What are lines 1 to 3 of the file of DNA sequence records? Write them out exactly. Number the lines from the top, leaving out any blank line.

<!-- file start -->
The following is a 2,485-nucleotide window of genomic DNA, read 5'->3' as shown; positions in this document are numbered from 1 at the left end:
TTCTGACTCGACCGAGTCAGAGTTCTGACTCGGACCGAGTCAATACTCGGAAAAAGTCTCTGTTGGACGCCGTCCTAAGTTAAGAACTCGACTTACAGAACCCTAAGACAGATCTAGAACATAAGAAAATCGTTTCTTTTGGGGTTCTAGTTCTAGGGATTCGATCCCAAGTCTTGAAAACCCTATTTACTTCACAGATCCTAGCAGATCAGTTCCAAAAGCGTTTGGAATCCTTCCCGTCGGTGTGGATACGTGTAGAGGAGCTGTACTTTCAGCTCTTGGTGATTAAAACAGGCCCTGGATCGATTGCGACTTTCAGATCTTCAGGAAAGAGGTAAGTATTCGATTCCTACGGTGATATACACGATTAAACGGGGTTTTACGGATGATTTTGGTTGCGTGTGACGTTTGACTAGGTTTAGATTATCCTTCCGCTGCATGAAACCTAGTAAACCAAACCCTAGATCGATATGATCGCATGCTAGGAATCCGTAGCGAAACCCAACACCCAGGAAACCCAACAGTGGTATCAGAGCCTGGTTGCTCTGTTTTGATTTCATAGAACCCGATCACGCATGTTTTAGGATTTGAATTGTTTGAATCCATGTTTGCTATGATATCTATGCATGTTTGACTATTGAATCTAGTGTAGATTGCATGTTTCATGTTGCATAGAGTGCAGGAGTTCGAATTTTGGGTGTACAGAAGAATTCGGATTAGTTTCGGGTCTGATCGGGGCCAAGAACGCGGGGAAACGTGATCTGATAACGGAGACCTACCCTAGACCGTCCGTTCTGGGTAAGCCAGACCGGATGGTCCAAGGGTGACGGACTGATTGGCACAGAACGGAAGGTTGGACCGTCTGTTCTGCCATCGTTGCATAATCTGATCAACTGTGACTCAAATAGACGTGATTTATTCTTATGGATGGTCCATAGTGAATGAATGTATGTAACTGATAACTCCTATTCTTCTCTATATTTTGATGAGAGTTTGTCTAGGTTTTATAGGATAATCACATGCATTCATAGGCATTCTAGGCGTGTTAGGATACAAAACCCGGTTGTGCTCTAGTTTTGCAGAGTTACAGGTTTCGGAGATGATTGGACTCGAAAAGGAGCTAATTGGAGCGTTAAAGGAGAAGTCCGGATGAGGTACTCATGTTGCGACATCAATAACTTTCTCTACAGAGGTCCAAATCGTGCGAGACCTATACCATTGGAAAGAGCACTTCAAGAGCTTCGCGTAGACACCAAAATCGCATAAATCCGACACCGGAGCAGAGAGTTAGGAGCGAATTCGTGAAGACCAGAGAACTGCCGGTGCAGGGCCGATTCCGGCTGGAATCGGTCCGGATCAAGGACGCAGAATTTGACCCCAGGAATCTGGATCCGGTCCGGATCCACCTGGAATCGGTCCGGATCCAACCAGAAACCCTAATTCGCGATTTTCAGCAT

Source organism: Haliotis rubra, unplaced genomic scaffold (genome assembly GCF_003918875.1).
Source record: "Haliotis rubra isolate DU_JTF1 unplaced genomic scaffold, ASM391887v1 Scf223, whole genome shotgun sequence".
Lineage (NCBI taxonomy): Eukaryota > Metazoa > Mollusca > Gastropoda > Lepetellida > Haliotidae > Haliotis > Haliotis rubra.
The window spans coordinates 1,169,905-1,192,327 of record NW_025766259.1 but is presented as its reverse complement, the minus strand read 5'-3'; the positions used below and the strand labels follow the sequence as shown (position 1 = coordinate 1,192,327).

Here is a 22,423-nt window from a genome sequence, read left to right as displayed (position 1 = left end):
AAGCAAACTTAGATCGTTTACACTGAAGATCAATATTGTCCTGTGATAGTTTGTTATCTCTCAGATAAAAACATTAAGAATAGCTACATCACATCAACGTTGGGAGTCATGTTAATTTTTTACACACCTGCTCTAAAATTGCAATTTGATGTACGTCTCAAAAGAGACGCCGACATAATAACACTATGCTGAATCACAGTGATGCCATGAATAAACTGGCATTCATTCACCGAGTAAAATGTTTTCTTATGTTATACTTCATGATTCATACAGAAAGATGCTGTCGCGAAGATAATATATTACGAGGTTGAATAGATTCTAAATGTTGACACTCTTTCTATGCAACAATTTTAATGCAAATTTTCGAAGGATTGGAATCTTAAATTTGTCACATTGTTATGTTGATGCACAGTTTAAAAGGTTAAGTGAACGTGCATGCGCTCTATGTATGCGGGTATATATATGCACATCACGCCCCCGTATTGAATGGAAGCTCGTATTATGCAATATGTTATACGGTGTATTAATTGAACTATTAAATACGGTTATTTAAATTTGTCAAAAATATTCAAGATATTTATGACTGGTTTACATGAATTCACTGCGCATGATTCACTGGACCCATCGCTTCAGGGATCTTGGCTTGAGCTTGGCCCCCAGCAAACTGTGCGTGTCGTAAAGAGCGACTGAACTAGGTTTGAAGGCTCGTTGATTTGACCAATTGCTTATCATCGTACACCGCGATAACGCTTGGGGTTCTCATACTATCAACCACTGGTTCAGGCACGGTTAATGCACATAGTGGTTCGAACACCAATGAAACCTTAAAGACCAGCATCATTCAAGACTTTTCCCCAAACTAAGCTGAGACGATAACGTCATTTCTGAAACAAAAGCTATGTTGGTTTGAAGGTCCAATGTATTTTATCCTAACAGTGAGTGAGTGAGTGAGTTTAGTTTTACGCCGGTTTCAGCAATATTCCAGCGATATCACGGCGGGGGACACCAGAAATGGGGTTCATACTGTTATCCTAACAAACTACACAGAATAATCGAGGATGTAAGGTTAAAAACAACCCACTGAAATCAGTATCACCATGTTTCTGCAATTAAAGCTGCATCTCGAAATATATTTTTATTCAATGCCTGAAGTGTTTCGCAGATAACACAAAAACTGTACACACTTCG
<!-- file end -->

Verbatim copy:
The following is a 2,485-nucleotide window of genomic DNA, read 5'->3' as shown; positions in this document are numbered from 1 at the left end:
TTCTGACTCGACCGAGTCAGAGTTCTGACTCGGACCGAGTCAATACTCGGAAAAAGTCTCTGTTGGACGCCGTCCTAAGTTAAGAACTCGACTTACAGAACCCTAAGACAGATCTAGAACATAAGAAAATCGTTTCTTTTGGGGTTCTAGTTCTAGGGATTCGATCCCAAGTCTTGAAAACCCTATTTACTTCACAGATCCTAGCAGATCAGTTCCAAAAGCGTTTGGAATCCTTCCCGTCGGTGTGGATACGTGTAGAGGAGCTGTACTTTCAGCTCTTGGTGATTAAAACAGGCCCTGGATCGATTGCGACTTTCAGATCTTCAGGAAAGAGGTAAGTATTCGATTCCTACGGTGATATACACGATTAAACGGGGTTTTACGGATGATTTTGGTTGCGTGTGACGTTTGACTAGGTTTAGATTATCCTTCCGCTGCATGAAACCTAGTAAACCAAACCCTAGATCGATATGATCGCATGCTAGGAATCCGTAGCGAAACCCAACACCCAGGAAACCCAACAGTGGTATCAGAGCCTGGTTGCTCTGTTTTGATTTCATAGAACCCGATCACGCATGTTTTAGGATTTGAATTGTTTGAATCCATGTTTGCTATGATATCTATGCATGTTTGACTATTGAATCTAGTGTAGATTGCATGTTTCATGTTGCATAGAGTGCAGGAGTTCGAATTTTGGGTGTACAGAAGAATTCGGATTAGTTTCGGGTCTGATCGGGGCCAAGAACGCGGGGAAACGTGATCTGATAACGGAGACCTACCCTAGACCGTCCGTTCTGGGTAAGCCAGACCGGATGGTCCAAGGGTGACGGACTGATTGGCACAGAACGGAAGGTTGGACCGTCTGTTCTGCCATCGTTGCATAATCTGATCAACTGTGACTCAAATAGACGTGATTTATTCTTATGGATGGTCCATAGTGAATGAATGTATGTAACTGATAACTCCTATTCTTCTCTATATTTTGATGAGAGTTTGTCTAGGTTTTATAGGATAATCACATGCATTCATAGGCATTCTAGGCGTGTTAGGATACAAAACCCGGTTGTGCTCTAGTTTTGCAGAGTTACAGGTTTCGGAGATGATTGGACTCGAAAAGGAGCTAATTGGAGCGTTAAAGGAGAAGTCCGGATGAGGTACTCATGTTGCGACATCAATAACTTTCTCTACAGAGGTCCAAATCGTGCGAGACCTATACCATTGGAAAGAGCACTTCAAGAGCTTCGCGTAGACACCAAAATCGCATAAATCCGACACCGGAGCAGAGAGTTAGGAGCGAATTCGTGAAGACCAGAGAACTGCCGGTGCAGGGCCGATTCCGGCTGGAATCGGTCCGGATCAAGGACGCAGAATTTGACCCCAGGAATCTGGATCCGGTCCGGATCCACCTGGAATCGGTCCGGATCCAACCAGAAACCCTAATTCGCGATTTTCAGCAT

Source organism: Haliotis rubra, unplaced genomic scaffold (genome assembly GCF_003918875.1).